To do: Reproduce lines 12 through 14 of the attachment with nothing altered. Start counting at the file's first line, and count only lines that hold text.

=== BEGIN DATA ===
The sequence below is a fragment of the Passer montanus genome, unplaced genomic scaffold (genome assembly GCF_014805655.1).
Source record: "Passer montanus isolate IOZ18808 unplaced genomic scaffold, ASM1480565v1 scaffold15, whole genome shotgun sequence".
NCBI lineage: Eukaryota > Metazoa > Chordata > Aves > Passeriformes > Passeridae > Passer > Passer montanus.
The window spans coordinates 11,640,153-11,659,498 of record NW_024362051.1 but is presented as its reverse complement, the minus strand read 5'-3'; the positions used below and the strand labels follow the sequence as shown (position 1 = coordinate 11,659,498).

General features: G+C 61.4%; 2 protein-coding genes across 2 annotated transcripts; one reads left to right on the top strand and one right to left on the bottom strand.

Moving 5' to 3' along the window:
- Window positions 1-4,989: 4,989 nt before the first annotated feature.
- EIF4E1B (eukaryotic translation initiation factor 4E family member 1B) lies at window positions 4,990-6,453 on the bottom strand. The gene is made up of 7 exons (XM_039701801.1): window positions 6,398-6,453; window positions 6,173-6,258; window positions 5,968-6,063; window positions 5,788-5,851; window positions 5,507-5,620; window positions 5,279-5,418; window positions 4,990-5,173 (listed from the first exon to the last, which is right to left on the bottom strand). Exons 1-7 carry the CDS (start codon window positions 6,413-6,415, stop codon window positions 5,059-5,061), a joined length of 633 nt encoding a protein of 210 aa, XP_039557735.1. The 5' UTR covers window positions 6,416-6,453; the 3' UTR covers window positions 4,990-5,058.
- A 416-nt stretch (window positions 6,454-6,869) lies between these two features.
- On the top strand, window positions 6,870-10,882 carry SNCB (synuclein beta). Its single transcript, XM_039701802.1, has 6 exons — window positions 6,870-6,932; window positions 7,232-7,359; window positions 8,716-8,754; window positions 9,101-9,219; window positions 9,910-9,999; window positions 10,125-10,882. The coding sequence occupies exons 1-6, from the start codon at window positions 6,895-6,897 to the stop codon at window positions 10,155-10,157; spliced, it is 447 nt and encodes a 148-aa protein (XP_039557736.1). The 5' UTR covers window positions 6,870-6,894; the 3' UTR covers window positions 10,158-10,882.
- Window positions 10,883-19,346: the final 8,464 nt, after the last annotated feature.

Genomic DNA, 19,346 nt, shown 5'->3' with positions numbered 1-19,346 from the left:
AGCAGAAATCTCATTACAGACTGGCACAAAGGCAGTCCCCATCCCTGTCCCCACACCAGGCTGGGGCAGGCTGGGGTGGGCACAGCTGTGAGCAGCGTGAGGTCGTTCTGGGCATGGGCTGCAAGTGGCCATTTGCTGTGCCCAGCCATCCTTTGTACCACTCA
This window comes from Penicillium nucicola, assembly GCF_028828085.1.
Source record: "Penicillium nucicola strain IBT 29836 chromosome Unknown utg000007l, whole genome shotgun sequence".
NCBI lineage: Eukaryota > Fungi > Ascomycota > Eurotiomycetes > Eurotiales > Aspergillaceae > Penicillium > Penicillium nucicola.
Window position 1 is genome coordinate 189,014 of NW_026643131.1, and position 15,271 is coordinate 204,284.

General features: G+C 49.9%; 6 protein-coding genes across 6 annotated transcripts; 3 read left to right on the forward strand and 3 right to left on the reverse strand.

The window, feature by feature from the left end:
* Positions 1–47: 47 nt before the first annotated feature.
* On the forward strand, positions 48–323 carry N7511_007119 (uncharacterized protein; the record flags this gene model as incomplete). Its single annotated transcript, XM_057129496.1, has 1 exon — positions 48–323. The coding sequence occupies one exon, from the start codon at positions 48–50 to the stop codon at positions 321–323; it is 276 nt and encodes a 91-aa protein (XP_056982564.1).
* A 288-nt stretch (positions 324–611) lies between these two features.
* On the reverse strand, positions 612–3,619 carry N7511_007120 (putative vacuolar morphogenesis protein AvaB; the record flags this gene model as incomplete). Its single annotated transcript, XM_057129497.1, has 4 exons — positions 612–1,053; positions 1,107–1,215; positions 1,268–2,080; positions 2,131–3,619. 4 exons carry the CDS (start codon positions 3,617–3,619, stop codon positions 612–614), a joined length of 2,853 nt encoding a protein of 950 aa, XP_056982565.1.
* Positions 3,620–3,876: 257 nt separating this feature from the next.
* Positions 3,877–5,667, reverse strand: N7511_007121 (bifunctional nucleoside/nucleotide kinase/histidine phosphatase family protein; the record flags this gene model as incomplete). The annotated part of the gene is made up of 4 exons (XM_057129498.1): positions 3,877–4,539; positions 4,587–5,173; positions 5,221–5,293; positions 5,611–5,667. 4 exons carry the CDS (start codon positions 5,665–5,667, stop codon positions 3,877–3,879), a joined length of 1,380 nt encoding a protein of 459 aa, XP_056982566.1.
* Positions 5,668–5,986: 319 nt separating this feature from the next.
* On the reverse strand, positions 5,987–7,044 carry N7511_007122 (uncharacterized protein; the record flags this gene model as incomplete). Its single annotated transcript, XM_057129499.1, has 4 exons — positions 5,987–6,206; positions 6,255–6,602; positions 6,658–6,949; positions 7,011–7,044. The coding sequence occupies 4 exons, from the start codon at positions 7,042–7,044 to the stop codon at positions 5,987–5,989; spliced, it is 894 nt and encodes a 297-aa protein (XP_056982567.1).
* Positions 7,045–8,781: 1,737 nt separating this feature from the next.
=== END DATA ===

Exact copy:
Genomic DNA, 19,346 nt, shown 5'->3' with positions numbered 1-19,346 from the left:
AGCAGAAATCTCATTACAGACTGGCACAAAGGCAGTCCCCATCCCTGTCCCCACACCAGGCTGGGGCAGGCTGGGGTGGGCACAGCTGTGAGCAGCGTGAGGTCGTTCTGGGCATGGGCTGCAAGTGGCCATTTGCTGTGCCCAGCCATCCTTTGTACCACTCA
This window comes from Penicillium nucicola, assembly GCF_028828085.1.